Officials announced that they will end their Large-Scale Asset Purchase (LSAP) program the week after the meeting, while data since then have been on the bright side, with the better-than-expected employment report for Q2 cementing expectations over a rate hike at this gathering.
Indeed, the forecast points to a 25bps rate increase, to +0.50% from +0.25%, but according to market chatter there is some speculation over a double hike as well. In any case, we do expect a rate hike, but not a double one. Now, as far as the Kiwi’s reaction is concerned, we don’t believe that a 25bps hike will be enough to add fuel to the currency’s uptrend. The move is already discounted. Thus, in order for the Kiwi to continue its upside trajectory, officials may need to signal that more tightening is on the cards for the months to come, or they may have to proceed with a 50bps hike, a case that, as we already noted, we see as unlikely.
Now, as for Wednesday’s data, during the Asian session, Japan’s trade balance for July and Australia’s Wage Price index for Q2 are due to be released. Japan’s trade surplus is likely to have narrowed to JPY 202.3bn from 384.0bn, while Australia’s Wage Price index is expected to have accelerated to +1.9% yoy from +1.5% yoy.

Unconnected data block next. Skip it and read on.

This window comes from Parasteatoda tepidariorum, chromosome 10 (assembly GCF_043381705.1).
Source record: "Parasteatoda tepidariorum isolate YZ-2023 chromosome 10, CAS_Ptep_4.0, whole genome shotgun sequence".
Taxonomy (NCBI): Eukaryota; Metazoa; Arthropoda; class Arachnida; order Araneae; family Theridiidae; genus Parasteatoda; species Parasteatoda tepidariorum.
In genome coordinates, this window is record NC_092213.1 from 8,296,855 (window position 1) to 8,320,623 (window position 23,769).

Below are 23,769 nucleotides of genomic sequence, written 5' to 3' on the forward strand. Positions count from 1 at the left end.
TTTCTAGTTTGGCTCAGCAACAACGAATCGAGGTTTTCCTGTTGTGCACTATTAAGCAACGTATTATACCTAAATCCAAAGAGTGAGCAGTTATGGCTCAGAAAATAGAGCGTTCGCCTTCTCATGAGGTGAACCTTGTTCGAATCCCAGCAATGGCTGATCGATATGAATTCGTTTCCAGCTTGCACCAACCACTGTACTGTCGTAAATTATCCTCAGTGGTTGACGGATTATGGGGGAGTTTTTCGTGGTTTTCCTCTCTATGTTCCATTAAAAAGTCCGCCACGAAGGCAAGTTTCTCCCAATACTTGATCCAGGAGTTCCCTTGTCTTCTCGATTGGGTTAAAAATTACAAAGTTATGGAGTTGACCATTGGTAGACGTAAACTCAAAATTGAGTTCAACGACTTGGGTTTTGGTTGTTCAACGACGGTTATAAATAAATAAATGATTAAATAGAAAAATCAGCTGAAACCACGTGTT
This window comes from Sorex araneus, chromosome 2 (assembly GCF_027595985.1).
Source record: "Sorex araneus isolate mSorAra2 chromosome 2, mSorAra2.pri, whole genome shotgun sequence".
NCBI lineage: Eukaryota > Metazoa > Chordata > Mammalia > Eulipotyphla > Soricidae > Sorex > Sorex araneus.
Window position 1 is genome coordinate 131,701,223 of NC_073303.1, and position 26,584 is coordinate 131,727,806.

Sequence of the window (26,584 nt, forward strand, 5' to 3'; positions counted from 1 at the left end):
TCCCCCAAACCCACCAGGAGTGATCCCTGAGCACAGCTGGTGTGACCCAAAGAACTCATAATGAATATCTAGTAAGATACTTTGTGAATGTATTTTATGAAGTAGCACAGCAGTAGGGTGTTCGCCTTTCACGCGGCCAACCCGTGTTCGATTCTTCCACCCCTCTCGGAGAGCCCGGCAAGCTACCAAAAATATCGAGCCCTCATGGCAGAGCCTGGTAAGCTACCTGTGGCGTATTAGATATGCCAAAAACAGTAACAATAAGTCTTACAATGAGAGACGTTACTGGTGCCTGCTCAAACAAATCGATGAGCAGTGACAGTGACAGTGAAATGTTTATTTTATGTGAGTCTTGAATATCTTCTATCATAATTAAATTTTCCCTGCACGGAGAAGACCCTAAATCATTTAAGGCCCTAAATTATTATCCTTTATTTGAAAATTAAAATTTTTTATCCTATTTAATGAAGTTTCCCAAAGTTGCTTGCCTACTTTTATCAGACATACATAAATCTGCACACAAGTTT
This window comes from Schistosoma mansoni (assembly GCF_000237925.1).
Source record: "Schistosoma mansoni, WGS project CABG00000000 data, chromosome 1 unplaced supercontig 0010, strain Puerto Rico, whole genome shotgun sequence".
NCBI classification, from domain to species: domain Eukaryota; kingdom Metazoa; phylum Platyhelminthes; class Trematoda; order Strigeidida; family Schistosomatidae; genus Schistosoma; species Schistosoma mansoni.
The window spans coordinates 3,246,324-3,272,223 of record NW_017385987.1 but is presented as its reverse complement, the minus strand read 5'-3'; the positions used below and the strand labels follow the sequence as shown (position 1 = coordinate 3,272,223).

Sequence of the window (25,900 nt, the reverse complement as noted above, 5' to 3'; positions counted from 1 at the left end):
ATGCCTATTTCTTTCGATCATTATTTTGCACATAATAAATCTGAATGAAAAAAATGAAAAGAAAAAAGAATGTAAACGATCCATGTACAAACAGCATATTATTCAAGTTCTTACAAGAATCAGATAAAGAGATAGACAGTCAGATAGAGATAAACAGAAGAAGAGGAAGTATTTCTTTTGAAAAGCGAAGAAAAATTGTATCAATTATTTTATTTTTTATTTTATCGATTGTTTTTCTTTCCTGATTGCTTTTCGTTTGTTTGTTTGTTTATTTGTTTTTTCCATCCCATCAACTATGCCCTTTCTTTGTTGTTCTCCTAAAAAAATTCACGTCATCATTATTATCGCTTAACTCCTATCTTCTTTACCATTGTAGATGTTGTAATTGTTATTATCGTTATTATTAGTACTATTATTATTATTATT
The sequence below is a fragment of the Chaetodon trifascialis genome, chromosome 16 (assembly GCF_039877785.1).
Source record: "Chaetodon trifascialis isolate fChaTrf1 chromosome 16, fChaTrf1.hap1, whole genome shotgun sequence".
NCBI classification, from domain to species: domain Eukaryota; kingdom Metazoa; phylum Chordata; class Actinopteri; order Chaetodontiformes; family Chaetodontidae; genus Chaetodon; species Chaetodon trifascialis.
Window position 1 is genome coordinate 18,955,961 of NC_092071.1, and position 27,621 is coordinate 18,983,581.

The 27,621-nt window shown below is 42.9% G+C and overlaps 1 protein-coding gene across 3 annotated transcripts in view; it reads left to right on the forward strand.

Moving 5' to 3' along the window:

Later, during the early EU session, we get the UK CPIs for July. Both the headline and core rates are expected to have declined somewhat, but to have stayed above the BoE’s objective of 2%. The headline rate is expected to have slid to +2.3% yoy from +2.5%, while the core one is anticipated to have ticked down to +2.2% yoy from +2.3%. This is unlikely to hurt expectations around an earlier QE tapering by the BoE, but it could prevent GBP traders from adding fresh long positions.
From the US, we get the minutes from the latest FOMC gathering, but bearing in mind that we’ve heard the views of several policymakers since then, as well as that we will get to hear from Chief Powell this week, we will treat this release as outdated this time around. Market participants are likely to hold on to the positions adjusted in the aftermath of Powell’s speech on Tuesday. As for the US data, we have building permits and housing starts, both for July. Building permits are expected to have increased somewhat, but housing starts are anticipated to have slightly declined.